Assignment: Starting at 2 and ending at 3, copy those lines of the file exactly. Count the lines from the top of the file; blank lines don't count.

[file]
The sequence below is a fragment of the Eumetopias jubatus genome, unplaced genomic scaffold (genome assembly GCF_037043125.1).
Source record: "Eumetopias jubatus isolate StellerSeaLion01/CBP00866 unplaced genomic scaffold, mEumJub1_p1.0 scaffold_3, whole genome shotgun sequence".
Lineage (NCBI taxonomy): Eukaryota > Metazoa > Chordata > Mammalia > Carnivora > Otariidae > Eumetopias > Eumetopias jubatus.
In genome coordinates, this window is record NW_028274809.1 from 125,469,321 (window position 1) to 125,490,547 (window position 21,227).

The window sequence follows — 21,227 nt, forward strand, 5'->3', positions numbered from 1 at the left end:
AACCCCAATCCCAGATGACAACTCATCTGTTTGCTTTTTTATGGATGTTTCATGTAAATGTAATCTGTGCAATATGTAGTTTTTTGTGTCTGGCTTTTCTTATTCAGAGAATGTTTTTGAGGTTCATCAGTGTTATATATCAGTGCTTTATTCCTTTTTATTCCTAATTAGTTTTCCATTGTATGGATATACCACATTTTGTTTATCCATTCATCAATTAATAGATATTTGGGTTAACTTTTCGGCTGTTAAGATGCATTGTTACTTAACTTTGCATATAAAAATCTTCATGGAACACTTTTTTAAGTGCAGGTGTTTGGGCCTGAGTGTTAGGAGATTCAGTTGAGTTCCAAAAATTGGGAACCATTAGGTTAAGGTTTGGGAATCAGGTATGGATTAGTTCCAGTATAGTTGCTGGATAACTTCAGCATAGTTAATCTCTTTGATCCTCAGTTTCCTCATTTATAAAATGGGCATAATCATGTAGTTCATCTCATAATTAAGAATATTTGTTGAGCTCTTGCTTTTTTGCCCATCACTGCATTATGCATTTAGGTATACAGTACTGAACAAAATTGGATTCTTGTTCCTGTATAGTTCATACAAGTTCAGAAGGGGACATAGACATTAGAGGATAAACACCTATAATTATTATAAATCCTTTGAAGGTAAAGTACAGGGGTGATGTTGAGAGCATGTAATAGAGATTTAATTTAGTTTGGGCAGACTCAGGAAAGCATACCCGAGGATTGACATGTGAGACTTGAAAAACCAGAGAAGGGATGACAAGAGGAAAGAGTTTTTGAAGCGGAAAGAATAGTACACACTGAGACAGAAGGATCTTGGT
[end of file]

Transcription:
Source record: "Eumetopias jubatus isolate StellerSeaLion01/CBP00866 unplaced genomic scaffold, mEumJub1_p1.0 scaffold_3, whole genome shotgun sequence".
Lineage (NCBI taxonomy): Eukaryota > Metazoa > Chordata > Mammalia > Carnivora > Otariidae > Eumetopias > Eumetopias jubatus.